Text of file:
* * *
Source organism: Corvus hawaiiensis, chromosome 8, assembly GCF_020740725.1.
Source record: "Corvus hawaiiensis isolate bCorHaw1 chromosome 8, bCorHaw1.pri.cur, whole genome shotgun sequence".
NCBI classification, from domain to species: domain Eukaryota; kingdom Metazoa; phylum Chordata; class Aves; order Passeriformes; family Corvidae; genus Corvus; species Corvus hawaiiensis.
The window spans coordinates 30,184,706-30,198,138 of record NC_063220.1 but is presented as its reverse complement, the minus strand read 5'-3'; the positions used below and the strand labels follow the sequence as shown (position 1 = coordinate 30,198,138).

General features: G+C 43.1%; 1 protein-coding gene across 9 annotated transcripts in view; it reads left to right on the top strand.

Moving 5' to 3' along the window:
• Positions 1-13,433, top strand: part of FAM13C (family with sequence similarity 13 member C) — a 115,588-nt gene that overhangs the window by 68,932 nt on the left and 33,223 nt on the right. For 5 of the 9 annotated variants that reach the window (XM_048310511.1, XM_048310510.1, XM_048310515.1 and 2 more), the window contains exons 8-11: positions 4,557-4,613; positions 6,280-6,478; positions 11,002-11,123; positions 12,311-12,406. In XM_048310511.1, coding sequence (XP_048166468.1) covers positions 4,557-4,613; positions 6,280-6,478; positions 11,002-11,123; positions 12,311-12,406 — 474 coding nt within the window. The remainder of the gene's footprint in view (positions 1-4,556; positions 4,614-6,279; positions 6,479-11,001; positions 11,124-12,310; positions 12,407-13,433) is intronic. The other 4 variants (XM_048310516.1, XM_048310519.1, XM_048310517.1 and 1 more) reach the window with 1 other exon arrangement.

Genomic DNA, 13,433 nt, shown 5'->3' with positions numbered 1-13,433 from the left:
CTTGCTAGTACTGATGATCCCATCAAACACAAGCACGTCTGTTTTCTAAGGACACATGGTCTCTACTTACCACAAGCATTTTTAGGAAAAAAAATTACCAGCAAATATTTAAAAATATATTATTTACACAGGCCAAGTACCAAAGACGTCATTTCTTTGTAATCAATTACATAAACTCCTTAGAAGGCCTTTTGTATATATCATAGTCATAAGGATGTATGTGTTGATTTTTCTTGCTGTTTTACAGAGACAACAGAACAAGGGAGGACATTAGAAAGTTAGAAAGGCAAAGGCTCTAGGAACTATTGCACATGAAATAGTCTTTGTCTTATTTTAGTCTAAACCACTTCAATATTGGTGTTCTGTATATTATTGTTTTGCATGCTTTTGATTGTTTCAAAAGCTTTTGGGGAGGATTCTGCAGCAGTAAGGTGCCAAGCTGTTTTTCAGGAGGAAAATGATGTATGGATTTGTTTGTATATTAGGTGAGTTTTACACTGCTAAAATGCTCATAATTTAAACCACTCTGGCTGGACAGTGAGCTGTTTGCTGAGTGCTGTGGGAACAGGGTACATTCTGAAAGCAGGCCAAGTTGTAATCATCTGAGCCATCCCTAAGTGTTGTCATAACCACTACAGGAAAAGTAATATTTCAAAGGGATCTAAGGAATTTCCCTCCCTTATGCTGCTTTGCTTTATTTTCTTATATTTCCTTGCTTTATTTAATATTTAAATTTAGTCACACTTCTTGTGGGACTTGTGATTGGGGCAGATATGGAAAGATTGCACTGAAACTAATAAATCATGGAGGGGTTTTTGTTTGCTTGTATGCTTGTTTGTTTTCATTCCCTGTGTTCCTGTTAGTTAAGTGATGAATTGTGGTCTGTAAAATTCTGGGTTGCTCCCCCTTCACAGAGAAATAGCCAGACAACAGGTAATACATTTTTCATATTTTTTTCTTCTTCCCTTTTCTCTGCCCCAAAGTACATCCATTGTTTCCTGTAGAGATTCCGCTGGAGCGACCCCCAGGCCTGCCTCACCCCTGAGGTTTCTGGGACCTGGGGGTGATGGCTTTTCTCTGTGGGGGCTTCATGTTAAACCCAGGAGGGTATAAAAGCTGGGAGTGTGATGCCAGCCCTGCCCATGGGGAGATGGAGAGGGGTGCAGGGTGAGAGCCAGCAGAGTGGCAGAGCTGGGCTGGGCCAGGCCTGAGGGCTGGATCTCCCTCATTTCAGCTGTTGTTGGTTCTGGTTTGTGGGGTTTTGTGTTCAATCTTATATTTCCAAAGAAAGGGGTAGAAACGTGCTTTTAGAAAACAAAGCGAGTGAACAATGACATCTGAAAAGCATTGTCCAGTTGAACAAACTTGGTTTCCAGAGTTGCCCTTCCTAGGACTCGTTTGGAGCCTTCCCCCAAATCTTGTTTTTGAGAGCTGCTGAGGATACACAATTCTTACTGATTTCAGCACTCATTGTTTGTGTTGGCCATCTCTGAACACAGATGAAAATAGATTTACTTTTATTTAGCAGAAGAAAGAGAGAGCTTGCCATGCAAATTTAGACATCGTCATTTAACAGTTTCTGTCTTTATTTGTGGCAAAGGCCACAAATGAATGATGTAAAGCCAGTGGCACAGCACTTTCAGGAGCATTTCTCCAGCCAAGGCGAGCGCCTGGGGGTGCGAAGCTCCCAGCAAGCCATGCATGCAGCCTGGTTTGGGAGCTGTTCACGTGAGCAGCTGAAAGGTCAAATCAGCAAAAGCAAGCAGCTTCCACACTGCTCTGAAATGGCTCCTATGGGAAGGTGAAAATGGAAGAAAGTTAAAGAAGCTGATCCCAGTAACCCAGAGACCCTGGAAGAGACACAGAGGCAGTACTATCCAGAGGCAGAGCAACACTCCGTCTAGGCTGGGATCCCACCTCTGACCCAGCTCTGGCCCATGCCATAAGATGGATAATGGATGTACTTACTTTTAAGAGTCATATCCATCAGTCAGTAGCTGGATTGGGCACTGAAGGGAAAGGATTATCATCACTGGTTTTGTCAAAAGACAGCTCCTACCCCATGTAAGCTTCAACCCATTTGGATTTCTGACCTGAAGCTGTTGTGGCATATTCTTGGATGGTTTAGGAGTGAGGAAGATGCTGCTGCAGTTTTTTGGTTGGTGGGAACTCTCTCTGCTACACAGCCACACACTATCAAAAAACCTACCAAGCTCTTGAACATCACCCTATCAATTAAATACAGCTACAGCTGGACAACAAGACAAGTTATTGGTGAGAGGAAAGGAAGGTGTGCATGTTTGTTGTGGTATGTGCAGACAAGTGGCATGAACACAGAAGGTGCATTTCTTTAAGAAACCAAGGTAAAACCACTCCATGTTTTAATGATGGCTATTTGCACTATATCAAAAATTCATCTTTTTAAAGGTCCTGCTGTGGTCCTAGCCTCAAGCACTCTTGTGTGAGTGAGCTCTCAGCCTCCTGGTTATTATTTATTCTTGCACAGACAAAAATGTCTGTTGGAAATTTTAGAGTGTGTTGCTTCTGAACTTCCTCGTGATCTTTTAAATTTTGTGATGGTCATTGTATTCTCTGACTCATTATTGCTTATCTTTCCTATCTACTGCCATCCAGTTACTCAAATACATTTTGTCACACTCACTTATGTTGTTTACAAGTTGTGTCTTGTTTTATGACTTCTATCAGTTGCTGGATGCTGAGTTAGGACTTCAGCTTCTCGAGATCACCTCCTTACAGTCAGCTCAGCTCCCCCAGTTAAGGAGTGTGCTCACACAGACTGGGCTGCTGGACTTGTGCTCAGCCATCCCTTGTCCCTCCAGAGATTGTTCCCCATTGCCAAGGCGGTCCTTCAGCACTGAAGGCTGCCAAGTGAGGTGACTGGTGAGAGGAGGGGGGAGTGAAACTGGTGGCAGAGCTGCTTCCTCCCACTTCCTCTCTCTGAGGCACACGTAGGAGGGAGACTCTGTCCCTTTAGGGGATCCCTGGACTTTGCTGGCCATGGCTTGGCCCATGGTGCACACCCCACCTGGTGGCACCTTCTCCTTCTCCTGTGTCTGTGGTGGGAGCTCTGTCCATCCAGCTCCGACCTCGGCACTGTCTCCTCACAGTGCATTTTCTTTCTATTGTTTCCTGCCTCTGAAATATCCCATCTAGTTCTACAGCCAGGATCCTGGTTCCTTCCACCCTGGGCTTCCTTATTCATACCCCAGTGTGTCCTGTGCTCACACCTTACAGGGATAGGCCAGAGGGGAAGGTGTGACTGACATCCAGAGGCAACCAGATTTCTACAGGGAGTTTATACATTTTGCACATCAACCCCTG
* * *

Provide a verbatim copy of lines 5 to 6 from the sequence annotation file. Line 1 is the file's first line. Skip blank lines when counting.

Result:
General features: G+C 43.1%; 1 protein-coding gene across 9 annotated transcripts in view; it reads left to right on the top strand.

Moving 5' to 3' along the window: